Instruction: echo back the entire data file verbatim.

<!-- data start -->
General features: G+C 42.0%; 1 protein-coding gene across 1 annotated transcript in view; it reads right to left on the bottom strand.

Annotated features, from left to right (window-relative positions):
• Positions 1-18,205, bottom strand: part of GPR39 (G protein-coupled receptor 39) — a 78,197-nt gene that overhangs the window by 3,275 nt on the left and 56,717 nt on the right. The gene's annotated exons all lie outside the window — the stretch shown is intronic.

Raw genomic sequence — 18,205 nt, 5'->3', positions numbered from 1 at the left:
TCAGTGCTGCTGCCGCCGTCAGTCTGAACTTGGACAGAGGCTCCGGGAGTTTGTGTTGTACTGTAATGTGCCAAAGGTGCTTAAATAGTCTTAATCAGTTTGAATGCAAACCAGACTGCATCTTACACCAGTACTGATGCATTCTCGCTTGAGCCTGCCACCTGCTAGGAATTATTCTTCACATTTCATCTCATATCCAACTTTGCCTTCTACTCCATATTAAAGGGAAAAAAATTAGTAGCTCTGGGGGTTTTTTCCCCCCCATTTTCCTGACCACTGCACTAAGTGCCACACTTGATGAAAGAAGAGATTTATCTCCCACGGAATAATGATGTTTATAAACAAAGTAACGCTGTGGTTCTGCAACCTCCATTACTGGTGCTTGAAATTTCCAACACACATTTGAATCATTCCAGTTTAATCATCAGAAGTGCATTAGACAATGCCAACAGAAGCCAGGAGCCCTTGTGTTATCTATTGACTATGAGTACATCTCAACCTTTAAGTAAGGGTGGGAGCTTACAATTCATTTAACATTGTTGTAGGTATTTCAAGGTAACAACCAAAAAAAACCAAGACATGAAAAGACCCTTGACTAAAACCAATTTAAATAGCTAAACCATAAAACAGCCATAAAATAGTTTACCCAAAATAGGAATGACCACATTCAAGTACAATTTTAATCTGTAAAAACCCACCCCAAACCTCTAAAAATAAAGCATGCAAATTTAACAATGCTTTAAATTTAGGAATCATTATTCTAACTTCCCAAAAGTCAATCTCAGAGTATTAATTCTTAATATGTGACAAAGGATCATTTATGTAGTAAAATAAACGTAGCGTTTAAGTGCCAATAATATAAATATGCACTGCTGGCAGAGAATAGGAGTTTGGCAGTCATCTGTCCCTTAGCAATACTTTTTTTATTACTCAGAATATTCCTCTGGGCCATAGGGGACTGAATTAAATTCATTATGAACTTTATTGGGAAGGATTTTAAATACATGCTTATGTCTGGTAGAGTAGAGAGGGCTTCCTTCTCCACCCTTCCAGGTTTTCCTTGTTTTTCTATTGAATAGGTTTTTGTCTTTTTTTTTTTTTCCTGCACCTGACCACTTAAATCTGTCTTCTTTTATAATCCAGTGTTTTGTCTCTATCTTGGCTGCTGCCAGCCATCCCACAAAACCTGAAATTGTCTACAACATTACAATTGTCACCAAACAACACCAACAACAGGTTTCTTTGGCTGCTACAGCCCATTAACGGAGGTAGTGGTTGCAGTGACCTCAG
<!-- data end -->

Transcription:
General features: G+C 42.0%; 1 protein-coding gene across 1 annotated transcript in view; it reads right to left on the bottom strand.

Annotated features, from left to right (window-relative positions):
• Positions 1-18,205, bottom strand: part of GPR39 (G protein-coupled receptor 39) — a 78,197-nt gene that overhangs the window by 3,275 nt on the left and 56,717 nt on the right. The gene's annotated exons all lie outside the window — the stretch shown is intronic.

Raw genomic sequence — 18,205 nt, 5'->3', positions numbered from 1 at the left:
TCAGTGCTGCTGCCGCCGTCAGTCTGAACTTGGACAGAGGCTCCGGGAGTTTGTGTTGTACTGTAATGTGCCAAAGGTGCTTAAATAGTCTTAATCAGTTTGAATGCAAACCAGACTGCATCTTACACCAGTACTGATGCATTCTCGCTTGAGCCTGCCACCTGCTAGGAATTATTCTTCACATTTCATCTCATATCCAACTTTGCCTTCTACTCCATATTAAAGGGAAAAAAATTAGTAGCTCTGGGGGTTTTTTCCCCCCCATTTTCCTGACCACTGCACTAAGTGCCACACTTGATGAAAGAAGAGATTTATCTCCCACGGAATAATGATGTTTATAAACAAAGTAACGCTGTGGTTCTGCAACCTCCATTACTGGTGCTTGAAATTTCCAACACACATTTGAATCATTCCAGTTTAATCATCAGAAGTGCATTAGACAATGCCAACAGAAGCCAGGAGCCCTTGTGTTATCTATTGACTATGAGTACATCTCAACCTTTAAGTAAGGGTGGGAGCTTACAATTCATTTAACATTGTTGTAGGTATTTCAAGGTAACAACCAAAAAAAACCAAGACATGAAAAGACCCTTGACTAAAACCAATTTAAATAGCTAAACCATAAAACAGCCATAAAATAGTTTACCCAAAATAGGAATGACCACATTCAAGTACAATTTTAATCTGTAAAAACCCACCCCAAACCTCTAAAAATAAAGCATGCAAATTTAACAATGCTTTAAATTTAGGAATCATTATTCTAACTTCCCAAAAGTCAATCTCAGAGTATTAATTCTTAATATGTGACAAAGGATCATTTATGTAGTAAAATAAACGTAGCGTTTAAGTGCCAATAATATAAATATGCACTGCTGGCAGAGAATAGGAGTTTGGCAGTCATCTGTCCCTTAGCAATACTTTTTTTATTACTCAGAATATTCCTCTGGGCCATAGGGGACTGAATTAAATTCATTATGAACTTTATTGGGAAGGATTTTAAATACATGCTTATGTCTGGTAGAGTAGAGAGGGCTTCCTTCTCCACCCTTCCAGGTTTTCCTTGTTTTTCTATTGAATAGGTTTTTGTCTTTTTTTTTTTTTCCTGCACCTGACCACTTAAATCTGTCTTCTTTTATAATCCAGTGTTTTGTCTCTATCTTGGCTGCTGCCAGCCATCCCACAAAACCTGAAATTGTCTACAACATTACAATTGTCACCAAACAACACCAACAACAGGTTTCTTTGGCTGCTACAGCCCATTAACGGAGGTAGTGGTTGCAGTGACCTCAG